Research Areas

  • Computational Sustainability

Computational Sustainability is a vast concern, or should be, and presents challenges stemming from interactions between the natural and human-developed spheres across temporal and spatial scales. This has motivated Computer Science researchers to apply their trade to environmental and societal sustainability challenges. Indeed, interdisciplinary multi-investigator research teams are focusing on cross-cutting issues such as Psychology, Economics, Mathematical Logic, Optimization, Dynamic Modelling, Big Data, Machine Learning and Citizen Science. These problem-solving methods and methodologies are applied to computational sustainable challenges, including Health, Nature Conservation, Poverty Reduction, Renewable Energy, just to name a few. Undeniably, the ability of Computational Sustainability in terms of planning and search technologies to consider many possible outcomes is a cognitive capability that would greatly benefit human problem solving and decision-making. In particular, the motivation and ability to explore the space of consequences of technology and policy interventions is little studied, but unanticipated consequences are not, necessarily, anticipatable consequences.

  • Artificial Intelligence

One's mission is to ensure that Artificial Intelligence (AI) - meaning highly autonomous systems that outperform humans in doing the most economically valuable work - benefits all of humanity. We will try to develop safe and useful AI directly, but also consider our mission accomplished if our work helps others achieve this result.

  • Quantum Computation

Quantum Computation is about building and controlling a “programmable molecule,” then using it to simulate and ask questions of nature - Marissa Giustina, Google Quantum Electronics Engineer - a team of Google researchers reached a milestone (quantum supremacy) building a quantum computer that needed only 3 minutes 20 seconds to perform a calculation that today’s computers couldn’t finish in 10,000 years.

  • A Thermodynamics Approach to Knowledge Representation and Reasoning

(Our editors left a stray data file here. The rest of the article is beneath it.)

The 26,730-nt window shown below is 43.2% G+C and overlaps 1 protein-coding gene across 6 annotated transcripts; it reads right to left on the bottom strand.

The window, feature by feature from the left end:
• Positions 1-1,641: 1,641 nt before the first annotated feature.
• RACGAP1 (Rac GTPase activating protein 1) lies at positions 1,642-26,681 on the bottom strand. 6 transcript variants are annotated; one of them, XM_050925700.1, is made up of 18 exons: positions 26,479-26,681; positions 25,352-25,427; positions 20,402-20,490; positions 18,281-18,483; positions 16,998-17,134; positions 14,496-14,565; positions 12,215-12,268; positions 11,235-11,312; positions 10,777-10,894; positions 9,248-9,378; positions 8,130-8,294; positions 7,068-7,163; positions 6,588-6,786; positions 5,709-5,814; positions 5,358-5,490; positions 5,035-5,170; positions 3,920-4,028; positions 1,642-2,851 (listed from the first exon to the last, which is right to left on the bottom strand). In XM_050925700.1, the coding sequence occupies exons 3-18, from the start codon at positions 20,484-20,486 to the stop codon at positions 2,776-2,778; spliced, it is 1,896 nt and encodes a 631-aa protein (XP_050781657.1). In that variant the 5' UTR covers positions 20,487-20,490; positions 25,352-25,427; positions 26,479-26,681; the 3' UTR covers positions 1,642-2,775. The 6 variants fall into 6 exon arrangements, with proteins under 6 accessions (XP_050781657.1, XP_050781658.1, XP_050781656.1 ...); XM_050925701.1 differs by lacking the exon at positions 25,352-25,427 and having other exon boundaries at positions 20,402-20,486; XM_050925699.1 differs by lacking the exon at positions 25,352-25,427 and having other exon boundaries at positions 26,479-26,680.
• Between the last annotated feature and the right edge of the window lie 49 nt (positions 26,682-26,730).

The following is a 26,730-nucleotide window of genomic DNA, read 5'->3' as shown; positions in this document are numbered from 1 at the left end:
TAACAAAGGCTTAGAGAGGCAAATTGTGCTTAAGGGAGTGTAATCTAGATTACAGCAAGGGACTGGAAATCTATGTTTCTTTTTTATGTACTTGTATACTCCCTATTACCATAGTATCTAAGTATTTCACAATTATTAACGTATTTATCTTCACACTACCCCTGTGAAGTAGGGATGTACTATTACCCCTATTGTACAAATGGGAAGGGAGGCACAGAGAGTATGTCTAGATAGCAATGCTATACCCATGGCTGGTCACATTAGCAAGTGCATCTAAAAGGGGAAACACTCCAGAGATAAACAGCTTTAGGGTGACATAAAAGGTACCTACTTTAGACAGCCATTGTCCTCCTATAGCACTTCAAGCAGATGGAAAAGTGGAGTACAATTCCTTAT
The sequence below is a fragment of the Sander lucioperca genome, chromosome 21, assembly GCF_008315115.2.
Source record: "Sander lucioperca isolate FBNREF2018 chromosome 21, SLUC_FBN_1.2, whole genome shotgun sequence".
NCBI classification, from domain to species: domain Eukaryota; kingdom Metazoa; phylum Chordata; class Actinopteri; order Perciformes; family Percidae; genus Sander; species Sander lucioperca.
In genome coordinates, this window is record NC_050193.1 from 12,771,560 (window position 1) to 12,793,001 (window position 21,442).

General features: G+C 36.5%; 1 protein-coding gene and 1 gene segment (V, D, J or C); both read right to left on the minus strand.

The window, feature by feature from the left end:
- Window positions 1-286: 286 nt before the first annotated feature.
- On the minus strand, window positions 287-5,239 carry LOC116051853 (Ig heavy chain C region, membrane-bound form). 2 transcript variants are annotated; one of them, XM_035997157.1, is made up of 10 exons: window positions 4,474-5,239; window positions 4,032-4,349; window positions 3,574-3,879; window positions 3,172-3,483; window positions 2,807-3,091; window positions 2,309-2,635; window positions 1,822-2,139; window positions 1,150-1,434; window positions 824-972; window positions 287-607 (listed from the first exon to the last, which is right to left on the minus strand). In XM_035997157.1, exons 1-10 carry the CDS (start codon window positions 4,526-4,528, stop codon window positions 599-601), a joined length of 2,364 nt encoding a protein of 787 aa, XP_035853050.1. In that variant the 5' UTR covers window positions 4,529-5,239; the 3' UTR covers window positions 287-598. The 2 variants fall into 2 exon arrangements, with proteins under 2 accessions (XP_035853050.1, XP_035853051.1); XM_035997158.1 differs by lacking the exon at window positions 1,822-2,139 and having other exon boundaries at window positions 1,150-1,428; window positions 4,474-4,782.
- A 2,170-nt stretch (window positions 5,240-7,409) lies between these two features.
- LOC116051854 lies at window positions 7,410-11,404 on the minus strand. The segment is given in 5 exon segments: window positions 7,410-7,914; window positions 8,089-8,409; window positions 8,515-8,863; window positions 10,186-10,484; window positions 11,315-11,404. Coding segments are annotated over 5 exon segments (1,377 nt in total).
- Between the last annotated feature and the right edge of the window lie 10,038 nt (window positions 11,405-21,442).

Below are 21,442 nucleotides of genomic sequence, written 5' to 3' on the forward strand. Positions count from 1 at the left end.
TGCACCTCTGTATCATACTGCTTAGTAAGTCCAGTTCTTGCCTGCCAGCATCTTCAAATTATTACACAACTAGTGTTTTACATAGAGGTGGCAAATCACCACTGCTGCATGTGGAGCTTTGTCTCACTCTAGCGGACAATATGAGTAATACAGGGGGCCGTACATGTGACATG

The main principles of thermodynamics can be summarized in one sentence, viz.

The total energy content of the universe is constant, and the total entropy increases steadily

Energy cannot be generated or destroyed, but it can be converted from one form to another. Every time it is transformed, there is a penalty - a loss of available energy for future work. In this article, we show one way to assess entropy in a nursing service using the example of professional satisfaction of nurses in an ICU. We consider the entropy values in the range 0…1, with zero (0) corresponding to an outstanding system state and one to system disruption or a chaos state.

Indeed, the problem-solving methodology presented in this article is based on The Laws of Thermodynamics and aims to describe the practices of Knowledge Representation and Reasoning (KRR) as a process of energy degradation. In order to explain the basic rules of the proposed approach, the First and Second Law of Thermodynamics are considered, attending that one`s system moves from state to state over time. The former one, also known as the Energy Saving Law, states that the total energy of an isolated system is constant, i.e., cannot change over time. This means that energy can be converted but cannot be generated or destroyed. The latter deals with Entropy, a property that quantifies the orderly state of a system and its evolution, i.e., that all energy in an isolated system passes from an ordered to a disordered state. These characteristics fit the proposed vision of KRR practices, as this has to be understood as a process of energy degradation, i.e., energy can be decomposed and used in sense of devaluation, but never used in the sense of destruction, viz.

exergy, sometimes called available energy or more precisely available work, is that part of the energy that can be arbitrarily used by a system, or in other words, giving a measure of its entropy;

vagueness, i.e., the corresponding energy values that may or may not have been consumed; and

anergy, that stands for an energetic potential that was not yet consumed, being therefore available, i.e., all of energy that is not exergy.

  • Logic Programming

On the other hand, there are many approaches to KRR using the epitome of Logic Programming (LP), namely in the areas of Model Theory and Proof Theory. In this article, the Proof Theoretical approach to problem solving was adopted and expressed as an extension of the LP language. Under this setting a LP will be grounded on a finite set of clauses in the form, viz.

Program - A Prime Instance of a Logic Program

The first clause denotes predicate’s closure, “,” designates “logical and”, while “?” is a domain atom denoting “falsity”, the pi, qj, and p are classical ground literals, i.e., either positive atoms or atoms preceded by the classical negation sign Ø . Indeed, Ø stands for strong negation, while not denotes negation-by-failure, i.e., a failure in proving a certain statement since it was not declared in an explicit way. According to this way of thinking, a set of abducibles are present in every program. In this work are given in the form of exceptions to the extensions of the predicates that make the program, i.e., clauses of the form, viz.

that denote data, information or knowledge that cannot be ruled out. On the other hand, clauses of the type, viz.

are invariants that make it possible to specify the context under which the universe of discourse should be understood.